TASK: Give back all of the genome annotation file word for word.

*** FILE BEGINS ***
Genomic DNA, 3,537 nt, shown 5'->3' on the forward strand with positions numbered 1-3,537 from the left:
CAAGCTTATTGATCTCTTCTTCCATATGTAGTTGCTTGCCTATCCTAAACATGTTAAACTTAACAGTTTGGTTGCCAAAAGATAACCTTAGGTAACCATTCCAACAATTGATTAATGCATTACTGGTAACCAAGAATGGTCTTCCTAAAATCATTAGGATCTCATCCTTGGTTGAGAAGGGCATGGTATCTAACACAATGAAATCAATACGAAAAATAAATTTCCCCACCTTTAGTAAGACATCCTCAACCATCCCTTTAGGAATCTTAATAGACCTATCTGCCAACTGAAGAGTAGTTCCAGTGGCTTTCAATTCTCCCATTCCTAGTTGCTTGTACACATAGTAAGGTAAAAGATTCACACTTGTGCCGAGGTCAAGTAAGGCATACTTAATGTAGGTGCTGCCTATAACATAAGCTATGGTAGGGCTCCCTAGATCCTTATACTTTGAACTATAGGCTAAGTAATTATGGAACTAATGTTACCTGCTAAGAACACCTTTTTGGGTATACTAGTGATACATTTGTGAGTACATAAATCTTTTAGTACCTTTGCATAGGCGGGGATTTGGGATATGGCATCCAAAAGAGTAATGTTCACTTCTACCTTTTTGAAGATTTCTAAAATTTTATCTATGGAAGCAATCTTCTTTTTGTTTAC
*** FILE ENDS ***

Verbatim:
Genomic DNA, 3,537 nt, shown 5'->3' on the forward strand with positions numbered 1-3,537 from the left:
CAAGCTTATTGATCTCTTCTTCCATATGTAGTTGCTTGCCTATCCTAAACATGTTAAACTTAACAGTTTGGTTGCCAAAAGATAACCTTAGGTAACCATTCCAACAATTGATTAATGCATTACTGGTAACCAAGAATGGTCTTCCTAAAATCATTAGGATCTCATCCTTGGTTGAGAAGGGCATGGTATCTAACACAATGAAATCAATACGAAAAATAAATTTCCCCACCTTTAGTAAGACATCCTCAACCATCCCTTTAGGAATCTTAATAGACCTATCTGCCAACTGAAGAGTAGTTCCAGTGGCTTTCAATTCTCCCATTCCTAGTTGCTTGTACACATAGTAAGGTAAAAGATTCACACTTGTGCCGAGGTCAAGTAAGGCATACTTAATGTAGGTGCTGCCTATAACATAAGCTATGGTAGGGCTCCCTAGATCCTTATACTTTGAACTATAGGCTAAGTAATTATGGAACTAATGTTACCTGCTAAGAACACCTTTTTGGGTATACTAGTGATACATTTGTGAGTACATAAATCTTTTAGTACCTTTGCATAGGCGGGGATTTGGGATATGGCATCCAAAAGAGTAATGTTCACTTCTACCTTTTTGAAGATTTCTAAAATTTTATCTATGGAAGCAATCTTCTTTTTGTTTAC